I believe the best way to improve your pronunciation in a new language is to listen to yourself not while you speak, but after you spoke. When we speak, we hear our voice as a mixture of air waves from our mouth reflected by the environment and pressure waves transmitted through the skull to the ears. This mixture sounds different from how others hear us. That’s why we are surprised and often shocked when we hear our recorded voice. To improve pronunciation, you need to compare your pronunciation as others hear it to that of a native speaker. The only way to do that is to decouple your speaking from listening to yourself.
You need a headset with noise isolating earphones for this. You listen to a native speaker saying a word in the target language, then you record yourself saying that word, and then play it back and compare the original to your recording. You do this again and again for the word, until you feel you are close enough. Then you practice another word. The best is to practice all words in a sentence, and finally to practice the entire sentence, to not only copy the speaker’s pronunciation for each individual word, but also his sentence melody and speech rhythm.
When I was at uni, I did this for English an hour every day for a few weeks. That helped me quite a lot in improving my pronunciation in a reasonable short period of time. I recorded audio clips from an American radio station, transcribed them, and practiced each one with an audio program on the PC in the way described above until I was as close as possible to the original speaker.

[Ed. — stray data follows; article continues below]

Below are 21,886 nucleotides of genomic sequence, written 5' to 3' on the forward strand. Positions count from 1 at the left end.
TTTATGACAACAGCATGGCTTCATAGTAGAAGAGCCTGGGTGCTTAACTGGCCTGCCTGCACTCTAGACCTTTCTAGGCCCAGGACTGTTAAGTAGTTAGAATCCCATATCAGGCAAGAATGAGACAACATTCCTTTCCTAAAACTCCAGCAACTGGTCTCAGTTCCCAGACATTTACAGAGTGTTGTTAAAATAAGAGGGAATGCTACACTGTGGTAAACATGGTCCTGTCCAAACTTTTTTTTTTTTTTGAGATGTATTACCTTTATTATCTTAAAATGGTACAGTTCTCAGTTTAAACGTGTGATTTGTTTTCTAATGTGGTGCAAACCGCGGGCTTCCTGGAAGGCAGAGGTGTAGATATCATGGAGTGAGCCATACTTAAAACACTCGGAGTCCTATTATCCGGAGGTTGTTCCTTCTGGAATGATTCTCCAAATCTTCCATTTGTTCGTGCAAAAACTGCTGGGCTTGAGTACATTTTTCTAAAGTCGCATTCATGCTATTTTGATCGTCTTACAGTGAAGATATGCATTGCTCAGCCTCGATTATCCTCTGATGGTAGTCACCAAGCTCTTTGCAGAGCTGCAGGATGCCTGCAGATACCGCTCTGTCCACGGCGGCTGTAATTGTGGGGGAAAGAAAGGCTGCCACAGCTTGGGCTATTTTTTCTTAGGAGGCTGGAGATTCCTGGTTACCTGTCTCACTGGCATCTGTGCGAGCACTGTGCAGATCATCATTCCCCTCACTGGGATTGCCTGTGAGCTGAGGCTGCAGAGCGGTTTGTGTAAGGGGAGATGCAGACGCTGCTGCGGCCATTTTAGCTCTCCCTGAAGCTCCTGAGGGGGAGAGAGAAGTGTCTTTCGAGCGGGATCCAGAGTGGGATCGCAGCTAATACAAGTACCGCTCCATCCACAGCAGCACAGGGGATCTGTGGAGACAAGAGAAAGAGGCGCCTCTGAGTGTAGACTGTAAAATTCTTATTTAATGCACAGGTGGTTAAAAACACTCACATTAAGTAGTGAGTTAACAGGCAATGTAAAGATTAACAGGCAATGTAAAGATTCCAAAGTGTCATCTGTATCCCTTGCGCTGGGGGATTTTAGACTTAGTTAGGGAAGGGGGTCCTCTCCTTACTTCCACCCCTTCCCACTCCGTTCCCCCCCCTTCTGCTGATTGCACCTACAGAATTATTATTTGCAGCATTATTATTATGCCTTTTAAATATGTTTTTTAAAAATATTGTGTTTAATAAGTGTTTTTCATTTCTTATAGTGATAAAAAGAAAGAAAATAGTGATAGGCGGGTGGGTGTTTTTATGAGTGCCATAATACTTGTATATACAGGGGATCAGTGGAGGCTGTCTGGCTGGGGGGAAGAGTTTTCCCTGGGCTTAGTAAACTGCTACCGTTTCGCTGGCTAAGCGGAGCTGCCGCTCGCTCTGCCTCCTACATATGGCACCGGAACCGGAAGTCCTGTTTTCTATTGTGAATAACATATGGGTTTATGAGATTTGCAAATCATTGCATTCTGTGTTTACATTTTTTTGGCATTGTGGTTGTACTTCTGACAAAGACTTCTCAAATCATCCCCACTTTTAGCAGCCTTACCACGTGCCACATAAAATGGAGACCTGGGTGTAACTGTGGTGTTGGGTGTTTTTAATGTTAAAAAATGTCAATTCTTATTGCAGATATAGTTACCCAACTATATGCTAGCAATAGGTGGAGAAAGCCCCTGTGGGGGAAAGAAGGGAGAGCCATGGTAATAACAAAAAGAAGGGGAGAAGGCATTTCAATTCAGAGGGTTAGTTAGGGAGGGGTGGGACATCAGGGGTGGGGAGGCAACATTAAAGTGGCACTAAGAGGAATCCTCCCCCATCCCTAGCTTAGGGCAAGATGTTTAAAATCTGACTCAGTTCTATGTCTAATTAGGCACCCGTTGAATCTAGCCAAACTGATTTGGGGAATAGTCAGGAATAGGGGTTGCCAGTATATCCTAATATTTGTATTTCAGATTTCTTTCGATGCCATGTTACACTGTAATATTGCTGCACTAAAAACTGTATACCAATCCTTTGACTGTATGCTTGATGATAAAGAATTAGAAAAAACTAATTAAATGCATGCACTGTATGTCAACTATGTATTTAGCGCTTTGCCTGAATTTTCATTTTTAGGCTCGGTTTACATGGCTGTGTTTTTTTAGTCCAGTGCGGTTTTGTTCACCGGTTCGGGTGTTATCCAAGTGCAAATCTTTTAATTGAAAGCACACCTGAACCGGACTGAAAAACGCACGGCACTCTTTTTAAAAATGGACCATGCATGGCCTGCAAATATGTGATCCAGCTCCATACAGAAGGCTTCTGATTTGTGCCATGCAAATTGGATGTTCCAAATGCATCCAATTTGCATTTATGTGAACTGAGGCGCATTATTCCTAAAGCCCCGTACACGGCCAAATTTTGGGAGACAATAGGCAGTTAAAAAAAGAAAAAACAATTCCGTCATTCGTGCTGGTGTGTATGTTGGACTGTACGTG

I am doing the same for Chinese now, which I started learning in February. I use the recordings from the Audio CDs that came with the Chinese learning book which we use in our VHS course. This time I wrote an iPhone app to use this method more efficiently. The first version is quite promising and makes it much more comfortable to work on the words and sentences. The method has two premises: listen to your recorded voice as opposed to yourself while you speak, and compare your recorded pronunciation to that of a native speaker as close side by side as possible. After having experimented with the app for quite a bit, the premises seem valid.
Here is a screenshot of the first version of the app:
This version records all the time and plays what it records back with a delay of a few hundred milliseconds, controlled by the delay slider. I had the theory that if you hear a word spoken by a native speaker, say the word yourself at the same time, and hear what you said played back to you with a fixed delay, then there is a specific delay at which you get optimal feedback. However, so far it seems that at least for practicing individual words, it is best to just play the word back not after a fixed time has passed, but right after you finished saying it, so there is no overlap between recording and playback. My next version will make it easier to practice this way.
I will keep posting about what works best for me when learning Chinese. This adventure is as much about learning a language as it is about learning how to learn a language.